We’ve all heard it before… exercise is important for our mental health and our physical well-being.
Researchers continue to discover new benefits from physical activity. There is virtually no part of the body that doesn’t benefit from exercise and movement. Research shows young people who exercise are at less risk of depression and stress and have higher levels of positive self-image and life satisfaction. Regular exercise can improve behavior, especially in those with disorders like autism, attention-deficit/hyperactivity disorder, anxiety and depression giving them better self-control and fewer disciplinary time-outs. (Bowling, A., et. al., Pediatrics, Vol. 139, No. 2, 2017). Fitness is also linked to better thinking skills or cognitive development. One study shows a small but measurable improvement in executive function, the set of skills used for learning, solving problems and self-control. (Jackson, W. Journal of Neurosurgical Anesthesiology, Vol. 28, No. 4, 2016).
The Centers for Disease Control and Prevention (CDC) recommends children and adolescents get at least 60-minutes of activity daily. Adjusting to life in an era of Covid has families isolating inside together and juggling a lot: new distance learning for kids has them staring at a screen for hours during the day and work demands or new unemployment to navigate for parents. Amidst all the pressures, exercise can feel like one more daunting thing on the family to do list. And now it seems an important outlet with team sports is being taken away. No organized practices or scheduled games and matches allowed as mandated by the state, the county, the city and the governing leagues of most sports. What is left for the kids to get that much needed exercise?
It is shown that establishing exercise habits early in the key to staying fit for years to come. The Paseo club is here for you and your children. Several years ago, I developed the Junior Certification program for pre-teens ages 12-14. Designed to teach proper body alignment, reinforce the use of the core and begin to establish muscle memory. The program consists of six semi-private sessions. The student is taught two movement patterns, how to properly lift weight to minimize the risk of injury, create a personal program fit for themselves, and how to build on their personal program to increase resistance and repetitions as they get stronger. It is also important to move safely, especially during this public health crisis and it is why Gym etiquette is a major part of the program. They will learn proper social distancing in the yard, how to disinfect equipment and common courtesy of others. A completed Junior Cert allows them access to the weight machines and dumbbell equipment in the fitness yard.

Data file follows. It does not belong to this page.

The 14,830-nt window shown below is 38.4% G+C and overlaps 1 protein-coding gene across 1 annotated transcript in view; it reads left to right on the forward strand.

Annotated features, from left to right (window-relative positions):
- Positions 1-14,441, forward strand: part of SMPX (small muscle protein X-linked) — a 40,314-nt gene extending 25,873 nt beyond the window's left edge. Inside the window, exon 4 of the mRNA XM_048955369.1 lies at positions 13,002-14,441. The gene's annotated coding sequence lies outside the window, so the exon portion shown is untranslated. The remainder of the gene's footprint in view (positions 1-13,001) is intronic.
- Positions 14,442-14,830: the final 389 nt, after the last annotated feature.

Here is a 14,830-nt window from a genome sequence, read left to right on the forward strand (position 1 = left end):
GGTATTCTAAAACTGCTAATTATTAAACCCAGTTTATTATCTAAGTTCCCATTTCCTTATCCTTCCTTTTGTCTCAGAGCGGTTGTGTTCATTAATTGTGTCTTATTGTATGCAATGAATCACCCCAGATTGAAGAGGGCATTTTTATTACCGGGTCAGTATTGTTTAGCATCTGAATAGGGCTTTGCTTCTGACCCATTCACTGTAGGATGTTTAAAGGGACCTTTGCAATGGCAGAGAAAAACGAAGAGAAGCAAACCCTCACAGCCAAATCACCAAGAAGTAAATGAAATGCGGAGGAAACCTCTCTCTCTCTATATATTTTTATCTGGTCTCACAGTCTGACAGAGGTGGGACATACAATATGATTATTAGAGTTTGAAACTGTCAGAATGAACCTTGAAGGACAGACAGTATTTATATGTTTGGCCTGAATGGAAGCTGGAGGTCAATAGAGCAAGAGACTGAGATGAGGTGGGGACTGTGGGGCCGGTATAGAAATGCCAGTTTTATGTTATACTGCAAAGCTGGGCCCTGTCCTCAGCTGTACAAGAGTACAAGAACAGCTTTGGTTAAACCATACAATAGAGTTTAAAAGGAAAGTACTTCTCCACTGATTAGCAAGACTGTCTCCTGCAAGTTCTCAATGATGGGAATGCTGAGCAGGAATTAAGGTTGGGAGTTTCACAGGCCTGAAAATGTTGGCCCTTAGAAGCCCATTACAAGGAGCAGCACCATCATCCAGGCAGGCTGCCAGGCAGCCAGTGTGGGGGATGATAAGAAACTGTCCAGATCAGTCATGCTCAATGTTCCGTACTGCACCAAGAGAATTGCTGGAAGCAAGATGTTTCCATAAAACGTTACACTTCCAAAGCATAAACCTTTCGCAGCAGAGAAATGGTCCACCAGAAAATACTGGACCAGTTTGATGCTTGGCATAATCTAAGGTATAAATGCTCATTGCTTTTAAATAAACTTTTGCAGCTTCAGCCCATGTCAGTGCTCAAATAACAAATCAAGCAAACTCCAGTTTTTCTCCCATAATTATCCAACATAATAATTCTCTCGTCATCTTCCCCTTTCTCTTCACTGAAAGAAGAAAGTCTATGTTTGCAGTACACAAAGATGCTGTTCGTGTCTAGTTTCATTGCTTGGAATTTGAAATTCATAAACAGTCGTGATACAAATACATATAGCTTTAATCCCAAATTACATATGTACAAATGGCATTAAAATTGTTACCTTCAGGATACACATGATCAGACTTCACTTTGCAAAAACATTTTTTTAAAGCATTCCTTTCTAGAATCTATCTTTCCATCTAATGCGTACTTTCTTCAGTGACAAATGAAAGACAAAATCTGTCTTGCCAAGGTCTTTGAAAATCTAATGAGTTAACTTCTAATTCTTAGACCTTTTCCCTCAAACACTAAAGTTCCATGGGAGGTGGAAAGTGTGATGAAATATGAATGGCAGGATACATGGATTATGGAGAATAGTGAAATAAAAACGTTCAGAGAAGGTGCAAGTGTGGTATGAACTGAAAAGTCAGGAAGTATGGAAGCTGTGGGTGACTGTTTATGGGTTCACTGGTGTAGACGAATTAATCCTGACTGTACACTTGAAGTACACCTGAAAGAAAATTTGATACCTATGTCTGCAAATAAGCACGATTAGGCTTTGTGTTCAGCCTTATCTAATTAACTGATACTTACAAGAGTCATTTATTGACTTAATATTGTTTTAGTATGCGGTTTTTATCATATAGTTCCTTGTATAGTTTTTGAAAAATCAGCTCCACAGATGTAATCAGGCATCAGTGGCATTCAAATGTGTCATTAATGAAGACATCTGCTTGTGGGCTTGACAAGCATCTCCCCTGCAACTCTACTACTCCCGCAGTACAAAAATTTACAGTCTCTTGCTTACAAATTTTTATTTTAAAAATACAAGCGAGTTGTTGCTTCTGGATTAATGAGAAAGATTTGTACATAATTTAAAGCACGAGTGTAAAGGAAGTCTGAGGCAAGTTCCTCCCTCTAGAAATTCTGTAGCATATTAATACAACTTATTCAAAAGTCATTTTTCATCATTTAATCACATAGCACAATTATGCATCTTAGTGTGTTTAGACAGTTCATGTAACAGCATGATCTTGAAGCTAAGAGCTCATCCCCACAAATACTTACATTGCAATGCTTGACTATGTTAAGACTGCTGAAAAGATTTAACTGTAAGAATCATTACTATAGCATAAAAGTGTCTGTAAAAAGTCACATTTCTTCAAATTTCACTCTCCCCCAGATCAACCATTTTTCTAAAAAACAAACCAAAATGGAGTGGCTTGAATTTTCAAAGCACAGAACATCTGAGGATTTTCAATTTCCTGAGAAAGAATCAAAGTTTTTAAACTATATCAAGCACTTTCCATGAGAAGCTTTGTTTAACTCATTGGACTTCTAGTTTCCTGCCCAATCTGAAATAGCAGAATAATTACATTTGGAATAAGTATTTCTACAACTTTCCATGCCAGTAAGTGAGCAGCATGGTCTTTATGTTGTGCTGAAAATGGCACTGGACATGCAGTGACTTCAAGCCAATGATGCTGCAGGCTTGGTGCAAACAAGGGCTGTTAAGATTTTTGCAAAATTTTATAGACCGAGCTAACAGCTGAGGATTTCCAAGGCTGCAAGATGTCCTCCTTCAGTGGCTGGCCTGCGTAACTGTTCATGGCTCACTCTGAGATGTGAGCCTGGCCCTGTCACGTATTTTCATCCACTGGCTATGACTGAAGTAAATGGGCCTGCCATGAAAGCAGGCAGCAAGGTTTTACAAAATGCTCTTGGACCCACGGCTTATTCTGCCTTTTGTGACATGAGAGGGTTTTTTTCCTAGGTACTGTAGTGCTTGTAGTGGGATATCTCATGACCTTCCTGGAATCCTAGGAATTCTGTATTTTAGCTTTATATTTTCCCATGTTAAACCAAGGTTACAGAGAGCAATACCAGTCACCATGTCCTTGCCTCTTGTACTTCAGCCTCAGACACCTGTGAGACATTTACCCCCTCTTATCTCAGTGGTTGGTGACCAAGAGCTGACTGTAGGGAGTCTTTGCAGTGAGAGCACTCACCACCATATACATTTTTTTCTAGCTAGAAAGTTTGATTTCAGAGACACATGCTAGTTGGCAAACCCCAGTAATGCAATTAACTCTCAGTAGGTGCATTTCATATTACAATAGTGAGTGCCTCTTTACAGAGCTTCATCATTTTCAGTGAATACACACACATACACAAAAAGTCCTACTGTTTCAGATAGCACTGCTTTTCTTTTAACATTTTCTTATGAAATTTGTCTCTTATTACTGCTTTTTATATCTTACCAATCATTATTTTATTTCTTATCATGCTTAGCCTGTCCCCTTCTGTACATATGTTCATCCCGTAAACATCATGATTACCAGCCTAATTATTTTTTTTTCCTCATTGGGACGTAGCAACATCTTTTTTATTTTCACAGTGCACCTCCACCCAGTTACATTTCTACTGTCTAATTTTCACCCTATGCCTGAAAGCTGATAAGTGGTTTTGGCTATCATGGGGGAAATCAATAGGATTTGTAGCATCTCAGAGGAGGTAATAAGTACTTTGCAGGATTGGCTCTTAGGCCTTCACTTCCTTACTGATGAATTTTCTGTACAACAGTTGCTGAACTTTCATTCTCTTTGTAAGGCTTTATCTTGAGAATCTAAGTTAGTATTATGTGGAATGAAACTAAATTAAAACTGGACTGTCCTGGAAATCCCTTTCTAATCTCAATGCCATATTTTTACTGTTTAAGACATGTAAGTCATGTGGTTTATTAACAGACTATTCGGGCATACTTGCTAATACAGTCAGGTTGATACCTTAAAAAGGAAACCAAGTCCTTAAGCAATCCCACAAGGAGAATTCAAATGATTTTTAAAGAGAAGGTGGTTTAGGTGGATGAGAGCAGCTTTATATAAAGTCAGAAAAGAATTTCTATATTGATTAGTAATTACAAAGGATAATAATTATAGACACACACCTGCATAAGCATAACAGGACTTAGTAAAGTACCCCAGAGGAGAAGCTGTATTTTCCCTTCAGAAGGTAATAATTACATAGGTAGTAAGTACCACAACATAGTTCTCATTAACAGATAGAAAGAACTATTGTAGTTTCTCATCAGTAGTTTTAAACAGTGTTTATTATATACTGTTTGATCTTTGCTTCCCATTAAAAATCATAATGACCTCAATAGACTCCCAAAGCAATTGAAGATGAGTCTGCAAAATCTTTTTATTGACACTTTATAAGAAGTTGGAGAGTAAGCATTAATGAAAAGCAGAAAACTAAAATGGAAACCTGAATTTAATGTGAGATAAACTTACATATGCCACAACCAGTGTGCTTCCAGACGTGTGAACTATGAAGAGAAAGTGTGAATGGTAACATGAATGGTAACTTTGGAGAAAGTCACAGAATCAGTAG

Contact Jodi Broz at firstname.lastname@example.org to register your son or daughter today. Keep in mind exercise doesn’t have to be an ambitious plan. If your child is underage for Junior Certification and less interested in a structured program check out kids’ fitness with Gavin on the group exercise schedule every Tuesday and Thursday. There are also several tennis options available to get your youngster up and moving. Contact the tennis department for details on group and private lessons availability.
Figure out what activities your child is interested in. Start slow until it becomes routine, make it a challenge and allow them to compete with others and offer rewards to keep them motivated. Any movement is better than none so by all means do not make it stressful. Be realistic.
These are not normal times and the last thing you want to do is put pressure on yourself to be perfect. Do your best and just move.